Lauriston Place Edinburgh

Lauriston Place was where The Fire Museum previously occupied Lauriston Fire Station at the top of Lady Lawson Street. The Building still remains next to The Art College. Other building that are, or were in Lauriston Place, Heriot’s Hospital School, Edinburgh Royal Infirmary which was built with the wishes of the 6 times Lord Provost of Edinburgh George Drummond, Merchant Maiden Hospital (Mary Erskine’s) George Watson’s Hospital (George Watson’s College).  Mary Erskine’s 1818 – 1870 and George Watson’s 1870 – 1932 both used the building in Archibald Place Edinburgh. George Watson’s originally starting in another building which the Royal Infirmary moved to.

Museum Of Fire Edinburgh

Edinburgh Fire Brigade Lauriston Place Edinburgh

(now closed)

The Museum of Fire can be found in Lauriston Place Edinburgh just up from the Grassmarket next to the Edinburgh College of Art and George Heriots School. The Edinburgh Fire Brigade is the oldest municipal fire brigade in the United Kingdom. The statue of the Founder, can be seen in Parliament Square Edinburgh.You can see what the fire-fighters used to put fires out more than 400 years ago. Learn about smoke eaters, steam powered fire engines and chimney pigs during a fascinating visit. Children have the opportunity to try on historic fire gear including brass helmets and ring the fire bells on the engines. The oldest items on display are the   ‘cleikes of iron’, used to pull burning thatch from the roof of Edinburgh Castle in the 1400s.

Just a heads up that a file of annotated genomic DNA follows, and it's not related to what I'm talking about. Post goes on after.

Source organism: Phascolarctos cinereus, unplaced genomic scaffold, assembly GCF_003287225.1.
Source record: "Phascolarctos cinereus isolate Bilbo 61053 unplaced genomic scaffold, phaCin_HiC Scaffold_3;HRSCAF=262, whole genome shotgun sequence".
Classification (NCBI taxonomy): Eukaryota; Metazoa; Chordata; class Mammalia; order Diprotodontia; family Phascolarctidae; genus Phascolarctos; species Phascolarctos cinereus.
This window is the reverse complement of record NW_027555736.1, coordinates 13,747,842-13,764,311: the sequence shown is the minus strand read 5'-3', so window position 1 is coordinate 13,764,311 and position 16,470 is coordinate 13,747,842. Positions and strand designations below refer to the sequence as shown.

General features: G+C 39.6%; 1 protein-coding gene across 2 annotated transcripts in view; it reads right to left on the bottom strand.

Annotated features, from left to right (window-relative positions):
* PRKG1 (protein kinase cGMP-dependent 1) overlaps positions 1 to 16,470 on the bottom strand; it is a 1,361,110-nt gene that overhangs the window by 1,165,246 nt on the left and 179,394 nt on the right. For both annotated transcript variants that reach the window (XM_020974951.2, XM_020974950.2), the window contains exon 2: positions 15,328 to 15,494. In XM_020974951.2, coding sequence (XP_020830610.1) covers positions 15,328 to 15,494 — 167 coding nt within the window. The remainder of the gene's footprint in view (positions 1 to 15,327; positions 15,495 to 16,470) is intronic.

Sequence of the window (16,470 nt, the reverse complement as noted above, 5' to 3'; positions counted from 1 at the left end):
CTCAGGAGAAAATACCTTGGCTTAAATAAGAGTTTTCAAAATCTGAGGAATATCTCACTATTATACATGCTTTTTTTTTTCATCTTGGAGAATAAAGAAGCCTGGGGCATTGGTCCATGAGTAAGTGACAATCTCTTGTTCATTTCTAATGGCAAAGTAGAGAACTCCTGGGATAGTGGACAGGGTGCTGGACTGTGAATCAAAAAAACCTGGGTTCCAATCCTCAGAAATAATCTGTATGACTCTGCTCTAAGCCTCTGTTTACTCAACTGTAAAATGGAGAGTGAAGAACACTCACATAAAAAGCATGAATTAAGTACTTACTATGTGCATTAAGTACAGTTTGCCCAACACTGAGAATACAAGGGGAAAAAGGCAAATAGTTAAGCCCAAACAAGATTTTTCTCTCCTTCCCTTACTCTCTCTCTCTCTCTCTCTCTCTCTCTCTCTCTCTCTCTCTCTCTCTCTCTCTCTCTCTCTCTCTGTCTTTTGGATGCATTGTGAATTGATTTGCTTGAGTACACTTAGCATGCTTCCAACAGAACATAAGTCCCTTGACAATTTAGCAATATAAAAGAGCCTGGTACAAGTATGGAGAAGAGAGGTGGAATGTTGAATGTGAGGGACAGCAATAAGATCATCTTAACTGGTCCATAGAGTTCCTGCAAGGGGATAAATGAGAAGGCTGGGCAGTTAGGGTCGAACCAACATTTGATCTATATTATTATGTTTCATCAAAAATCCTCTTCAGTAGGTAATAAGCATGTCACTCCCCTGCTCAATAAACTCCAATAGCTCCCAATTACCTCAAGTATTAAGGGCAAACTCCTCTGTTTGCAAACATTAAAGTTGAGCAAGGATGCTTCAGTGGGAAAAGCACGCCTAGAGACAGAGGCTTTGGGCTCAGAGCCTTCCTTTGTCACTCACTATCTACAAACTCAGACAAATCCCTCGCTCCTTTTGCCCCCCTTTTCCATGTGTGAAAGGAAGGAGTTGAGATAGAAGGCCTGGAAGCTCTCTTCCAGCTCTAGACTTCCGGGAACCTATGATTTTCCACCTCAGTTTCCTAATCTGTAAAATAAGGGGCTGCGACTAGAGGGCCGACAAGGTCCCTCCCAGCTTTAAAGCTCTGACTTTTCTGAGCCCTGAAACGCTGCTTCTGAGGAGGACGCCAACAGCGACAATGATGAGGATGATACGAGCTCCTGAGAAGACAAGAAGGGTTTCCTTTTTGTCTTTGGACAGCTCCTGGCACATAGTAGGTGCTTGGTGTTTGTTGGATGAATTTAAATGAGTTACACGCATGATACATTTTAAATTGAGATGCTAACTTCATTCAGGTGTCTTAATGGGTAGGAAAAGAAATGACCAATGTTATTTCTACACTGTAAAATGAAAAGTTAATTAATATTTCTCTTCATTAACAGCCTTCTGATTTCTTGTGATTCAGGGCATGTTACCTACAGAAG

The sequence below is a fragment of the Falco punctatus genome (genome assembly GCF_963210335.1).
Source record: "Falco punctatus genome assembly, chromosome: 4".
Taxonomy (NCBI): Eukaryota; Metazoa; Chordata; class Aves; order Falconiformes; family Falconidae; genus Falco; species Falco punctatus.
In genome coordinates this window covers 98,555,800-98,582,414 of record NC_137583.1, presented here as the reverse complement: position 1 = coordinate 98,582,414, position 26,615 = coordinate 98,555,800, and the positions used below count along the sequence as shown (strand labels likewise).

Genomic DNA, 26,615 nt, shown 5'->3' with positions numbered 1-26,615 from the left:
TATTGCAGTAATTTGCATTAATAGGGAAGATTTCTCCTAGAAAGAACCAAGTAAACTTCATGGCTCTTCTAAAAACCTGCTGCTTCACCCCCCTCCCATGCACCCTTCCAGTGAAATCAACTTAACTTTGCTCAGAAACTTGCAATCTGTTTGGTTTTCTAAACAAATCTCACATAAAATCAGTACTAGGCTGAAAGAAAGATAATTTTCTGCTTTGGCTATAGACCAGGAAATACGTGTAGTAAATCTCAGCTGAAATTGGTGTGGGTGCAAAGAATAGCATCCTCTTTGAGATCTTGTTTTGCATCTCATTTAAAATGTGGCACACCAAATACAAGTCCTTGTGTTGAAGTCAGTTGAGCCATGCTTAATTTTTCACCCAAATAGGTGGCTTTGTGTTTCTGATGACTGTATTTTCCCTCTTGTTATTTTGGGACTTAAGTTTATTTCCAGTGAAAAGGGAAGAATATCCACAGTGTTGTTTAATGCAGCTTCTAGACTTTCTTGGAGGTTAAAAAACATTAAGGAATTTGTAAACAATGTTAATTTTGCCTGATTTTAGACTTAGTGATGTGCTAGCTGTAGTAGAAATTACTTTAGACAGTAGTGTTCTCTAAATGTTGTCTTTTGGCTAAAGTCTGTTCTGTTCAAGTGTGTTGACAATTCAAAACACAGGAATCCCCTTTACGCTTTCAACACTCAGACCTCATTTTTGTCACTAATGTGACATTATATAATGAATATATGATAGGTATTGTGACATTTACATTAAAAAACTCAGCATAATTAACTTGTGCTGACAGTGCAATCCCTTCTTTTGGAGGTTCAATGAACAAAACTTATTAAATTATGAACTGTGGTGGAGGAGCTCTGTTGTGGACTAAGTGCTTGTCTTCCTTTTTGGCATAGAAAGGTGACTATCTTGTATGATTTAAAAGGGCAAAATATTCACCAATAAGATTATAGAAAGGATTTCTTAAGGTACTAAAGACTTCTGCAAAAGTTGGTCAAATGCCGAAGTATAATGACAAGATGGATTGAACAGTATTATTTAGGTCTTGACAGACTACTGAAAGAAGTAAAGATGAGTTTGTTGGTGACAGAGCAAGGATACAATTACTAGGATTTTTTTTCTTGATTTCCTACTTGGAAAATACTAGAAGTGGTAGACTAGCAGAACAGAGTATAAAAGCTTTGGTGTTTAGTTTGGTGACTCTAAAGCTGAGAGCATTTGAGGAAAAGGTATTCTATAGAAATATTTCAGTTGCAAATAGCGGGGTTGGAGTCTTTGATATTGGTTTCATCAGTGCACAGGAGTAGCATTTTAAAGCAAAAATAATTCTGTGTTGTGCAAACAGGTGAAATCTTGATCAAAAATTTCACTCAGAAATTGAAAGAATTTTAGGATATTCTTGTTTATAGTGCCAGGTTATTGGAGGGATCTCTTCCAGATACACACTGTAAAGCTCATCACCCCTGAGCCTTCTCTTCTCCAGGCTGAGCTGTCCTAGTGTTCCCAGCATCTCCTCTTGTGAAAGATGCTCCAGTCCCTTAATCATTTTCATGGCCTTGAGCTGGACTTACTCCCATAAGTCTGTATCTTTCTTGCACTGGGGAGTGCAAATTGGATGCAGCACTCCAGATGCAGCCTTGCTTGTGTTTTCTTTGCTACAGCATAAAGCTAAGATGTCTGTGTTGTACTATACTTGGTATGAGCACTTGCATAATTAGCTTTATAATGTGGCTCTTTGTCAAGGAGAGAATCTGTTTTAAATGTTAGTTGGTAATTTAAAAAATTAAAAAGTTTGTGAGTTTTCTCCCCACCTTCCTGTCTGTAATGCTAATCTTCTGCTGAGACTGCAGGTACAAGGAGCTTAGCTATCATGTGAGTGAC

The Central Fire Station opened in 1900 and served Edinburgh for circa 100 years before becoming a museum, but now it has been closed due to funding.

 Edinburgh Central Fire Station Lauriston Place   Opening Plaque of Fire Station Lauriston Place Edinburgh

Aye Ready plaque reads; In memory of James Braidwood, first master of fire engines in Edinburgh and founder of the British fire service. Born in Edinburgh in 1800, who died whilst fighting a fire in Tooley Street London in 1861.

Aye Mindit plaque reads; In recognition of all the firefighters in the world who have made the ultimate sacrifice in the service of others. This plaque was unveiled by councilor K harrol, convener of the Lothian and Borders Fire Board, on the 11 September 2002, the first anniversary of the terrorist attack on the World Trade Centre in New York where 343 firefighters gave their lives.

 Plaque in memory of James Braidwood founder of the British Fire Service   Recognition to a Firefighters who have gave their lives to make others safe

A fire engine from the past stands outside the museum in Lauriston Place that could have been used in the great fire in the High Street in the 1814

Fire Engine of the 1800s

Link to All About Edinburgh